Business information systems (BIS) design can help address silo mentality in organizations. Silo mentality is a common occurrence in companies, especially large ones that have a wide variety of functions, divisions, and employee groupings. With this mentality and its associated behaviors, workers tend to keep information to themselves or their team, and prefer not to share information with other teams or groups in the organization. As a result of silo mentality, business organizations experience difficulties in optimizing the benefits of business data and related information. For example, employees are unable to maximize their productivity when information access is inadequate – a condition partly linked to silo mentality. The resulting condition creates challenges in maximizing the benefits of business intelligence throughout the organization. In virtual organizations, silo mentality occurs in relation to the lack of face-to-face communication, as well as other factors in management, training, information technology tools, and business design. Despite these issues, companies can use business information systems design to reduce or prevent silo mentality in their human resources.
The prevalence of information technologies in businesses makes BIS design a major factor in addressing silo mentality. The characteristics, availability, degree of adoption and use, and strategic and managerial support for business information systems influence companies’ ability to limit the negative consequences of silo mentality in their organizations. Strategic management and related strategic plans focused on optimizing human resource performance must include measures for ensuring that business information systems are designed and used to suit the specific needs of the business, while maximizing communication and information sharing effectiveness and efficiency.
Silo Mentality and Associated Factors in Business Organizations
With regard to business information systems, technological support for internal communications is among the main concerns pertinent to the issue of silo mentality. Many factors, such as psychological variables, contribute to the occurrence of silo mentality in companies. However, these factors usually relate to some form of information technology or technological tools used for communication. Thus, the technological aspect of communication is significant in business strategic management for understanding and solving the problem of silo mentality.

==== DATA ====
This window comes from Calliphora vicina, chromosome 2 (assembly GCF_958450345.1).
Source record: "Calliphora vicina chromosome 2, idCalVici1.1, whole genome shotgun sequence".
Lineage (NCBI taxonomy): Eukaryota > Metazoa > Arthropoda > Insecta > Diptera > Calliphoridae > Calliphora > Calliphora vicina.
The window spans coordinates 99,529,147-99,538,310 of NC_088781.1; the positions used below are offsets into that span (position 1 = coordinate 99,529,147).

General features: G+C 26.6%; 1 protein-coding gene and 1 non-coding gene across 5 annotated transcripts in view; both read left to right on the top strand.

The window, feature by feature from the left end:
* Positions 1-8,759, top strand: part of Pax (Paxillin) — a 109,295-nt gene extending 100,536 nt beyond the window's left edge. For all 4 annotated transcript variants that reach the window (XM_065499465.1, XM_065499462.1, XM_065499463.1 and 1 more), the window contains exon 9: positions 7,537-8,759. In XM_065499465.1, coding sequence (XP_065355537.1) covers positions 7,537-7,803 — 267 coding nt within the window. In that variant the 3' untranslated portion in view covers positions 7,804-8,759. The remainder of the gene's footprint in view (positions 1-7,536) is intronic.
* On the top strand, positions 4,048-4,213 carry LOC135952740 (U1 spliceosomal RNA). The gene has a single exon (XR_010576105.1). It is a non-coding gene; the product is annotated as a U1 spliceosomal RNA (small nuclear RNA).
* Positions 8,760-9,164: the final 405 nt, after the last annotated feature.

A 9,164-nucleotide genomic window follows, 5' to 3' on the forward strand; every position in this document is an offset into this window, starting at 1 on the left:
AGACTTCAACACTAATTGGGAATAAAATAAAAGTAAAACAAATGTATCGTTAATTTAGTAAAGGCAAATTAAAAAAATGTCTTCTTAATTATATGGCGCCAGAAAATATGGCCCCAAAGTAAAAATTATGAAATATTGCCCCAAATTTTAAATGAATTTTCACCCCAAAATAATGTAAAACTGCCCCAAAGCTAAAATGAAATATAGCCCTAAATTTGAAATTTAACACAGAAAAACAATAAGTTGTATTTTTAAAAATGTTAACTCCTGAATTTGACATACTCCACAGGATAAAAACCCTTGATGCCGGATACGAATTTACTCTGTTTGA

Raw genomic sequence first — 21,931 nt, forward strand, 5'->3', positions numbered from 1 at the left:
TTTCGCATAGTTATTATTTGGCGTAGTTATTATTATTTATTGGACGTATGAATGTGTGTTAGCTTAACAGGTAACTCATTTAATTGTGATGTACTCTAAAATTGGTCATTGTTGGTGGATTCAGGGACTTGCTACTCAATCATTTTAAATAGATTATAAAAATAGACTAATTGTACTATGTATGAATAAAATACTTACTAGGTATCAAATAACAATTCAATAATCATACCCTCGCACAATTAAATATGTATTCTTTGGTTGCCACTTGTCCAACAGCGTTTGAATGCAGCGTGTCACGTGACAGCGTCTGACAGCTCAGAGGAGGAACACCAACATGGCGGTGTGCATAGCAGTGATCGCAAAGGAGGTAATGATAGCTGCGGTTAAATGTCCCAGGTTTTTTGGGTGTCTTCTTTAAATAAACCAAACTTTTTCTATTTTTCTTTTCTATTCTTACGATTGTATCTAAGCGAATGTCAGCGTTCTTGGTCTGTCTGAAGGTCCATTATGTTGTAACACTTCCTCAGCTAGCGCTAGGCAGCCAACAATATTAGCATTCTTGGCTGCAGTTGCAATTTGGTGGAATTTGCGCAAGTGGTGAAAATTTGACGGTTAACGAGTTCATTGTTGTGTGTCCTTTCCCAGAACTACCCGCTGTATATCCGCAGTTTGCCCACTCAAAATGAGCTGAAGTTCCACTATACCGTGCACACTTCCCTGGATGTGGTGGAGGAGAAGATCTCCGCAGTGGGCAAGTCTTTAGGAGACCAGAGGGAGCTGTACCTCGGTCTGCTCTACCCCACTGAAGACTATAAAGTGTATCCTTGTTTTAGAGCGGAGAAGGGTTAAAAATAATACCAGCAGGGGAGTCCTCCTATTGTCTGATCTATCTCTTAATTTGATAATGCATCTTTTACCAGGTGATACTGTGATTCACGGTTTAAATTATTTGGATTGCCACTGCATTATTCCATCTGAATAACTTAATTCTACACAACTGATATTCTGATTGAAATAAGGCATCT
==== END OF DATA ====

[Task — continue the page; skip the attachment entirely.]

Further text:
Managerial support for information sharing. Leaders’ and managers’ support influences how employees actually share information, and how silo mentality occurs. In corporations where leaders’ behaviors are examples of prudent information sharing for the purpose of business development, employees are likely to engage in similar activities where they share information with each other, with the objective of supporting business improvement. Situations where leaders and managers lack support for information sharing create opportunities for the occurrence of silo mentality. Managers need to embody the importance of information sharing, to exhibit exemplary behavior that encourages the company’s human resources to support the sharing of valuable business data and information.
Availability of tools for information sharing. Workers use tools to share information. Aside from leadership support, employees need the right tools to effectively and efficiently share information to benefit the business organization. For example, a company with an e-commerce arm, such as Home Depot, needs the right information technologies to facilitate communication and information sharing among employees in various locations. The lack of appropriate communication tools hinders information sharing and creates a condition conducive to silo mentality among the workers. Employees could view this technological inadequacy as a sign of organizational acceptance of or tolerance to silo mentality and related problematic behaviors. Thus, it is essential that business organizations implement appropriate tools for information sharing in order to reduce the risk of silo mentality.